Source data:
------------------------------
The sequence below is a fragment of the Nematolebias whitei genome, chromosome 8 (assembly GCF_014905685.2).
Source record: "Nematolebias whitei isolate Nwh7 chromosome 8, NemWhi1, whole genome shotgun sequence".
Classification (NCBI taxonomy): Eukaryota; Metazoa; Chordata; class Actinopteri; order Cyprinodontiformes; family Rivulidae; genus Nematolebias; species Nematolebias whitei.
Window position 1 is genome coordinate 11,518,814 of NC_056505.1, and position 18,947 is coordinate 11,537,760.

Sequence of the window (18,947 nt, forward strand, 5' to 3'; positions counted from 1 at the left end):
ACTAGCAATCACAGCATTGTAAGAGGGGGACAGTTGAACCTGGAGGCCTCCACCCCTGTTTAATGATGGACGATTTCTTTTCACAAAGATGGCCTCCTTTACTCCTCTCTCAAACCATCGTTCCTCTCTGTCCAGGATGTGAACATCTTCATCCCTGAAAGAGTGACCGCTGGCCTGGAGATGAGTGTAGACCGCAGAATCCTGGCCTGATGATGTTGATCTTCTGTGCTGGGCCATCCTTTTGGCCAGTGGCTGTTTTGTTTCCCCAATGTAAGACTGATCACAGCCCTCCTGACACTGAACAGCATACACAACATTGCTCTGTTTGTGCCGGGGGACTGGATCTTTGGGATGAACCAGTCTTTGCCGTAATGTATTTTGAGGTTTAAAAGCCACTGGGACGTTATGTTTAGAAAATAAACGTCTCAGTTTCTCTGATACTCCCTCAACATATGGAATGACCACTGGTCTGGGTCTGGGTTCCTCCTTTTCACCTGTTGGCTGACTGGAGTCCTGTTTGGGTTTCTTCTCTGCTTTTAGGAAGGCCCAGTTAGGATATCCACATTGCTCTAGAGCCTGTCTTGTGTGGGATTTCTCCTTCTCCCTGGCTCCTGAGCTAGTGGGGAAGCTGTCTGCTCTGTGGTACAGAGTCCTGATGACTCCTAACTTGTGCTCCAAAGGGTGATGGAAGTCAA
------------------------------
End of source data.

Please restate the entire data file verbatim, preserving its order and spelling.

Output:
The sequence below is a fragment of the Nematolebias whitei genome, chromosome 8 (assembly GCF_014905685.2).
Source record: "Nematolebias whitei isolate Nwh7 chromosome 8, NemWhi1, whole genome shotgun sequence".
Classification (NCBI taxonomy): Eukaryota; Metazoa; Chordata; class Actinopteri; order Cyprinodontiformes; family Rivulidae; genus Nematolebias; species Nematolebias whitei.
Window position 1 is genome coordinate 11,518,814 of NC_056505.1, and position 18,947 is coordinate 11,537,760.

Sequence of the window (18,947 nt, forward strand, 5' to 3'; positions counted from 1 at the left end):
ACTAGCAATCACAGCATTGTAAGAGGGGGACAGTTGAACCTGGAGGCCTCCACCCCTGTTTAATGATGGACGATTTCTTTTCACAAAGATGGCCTCCTTTACTCCTCTCTCAAACCATCGTTCCTCTCTGTCCAGGATGTGAACATCTTCATCCCTGAAAGAGTGACCGCTGGCCTGGAGATGAGTGTAGACCGCAGAATCCTGGCCTGATGATGTTGATCTTCTGTGCTGGGCCATCCTTTTGGCCAGTGGCTGTTTTGTTTCCCCAATGTAAGACTGATCACAGCCCTCCTGACACTGAACAGCATACACAACATTGCTCTGTTTGTGCCGGGGGACTGGATCTTTGGGATGAACCAGTCTTTGCCGTAATGTATTTTGAGGTTTAAAAGCCACTGGGACGTTATGTTTAGAAAATAAACGTCTCAGTTTCTCTGATACTCCCTCAACATATGGAATGACCACTGGTCTGGGTCTGGGTTCCTCCTTTTCACCTGTTGGCTGACTGGAGTCCTGTTTGGGTTTCTTCTCTGCTTTTAGGAAGGCCCAGTTAGGATATCCACATTGCTCTAGAGCCTGTCTTGTGTGGGATTTCTCCTTCTCCCTGGCTCCTGAGCTAGTGGGGAAGCTGTCTGCTCTGTGGTACAGAGTCCTGATGACTCCTAACTTGTGCTCCAAAGGGTGATGGAAGTCAA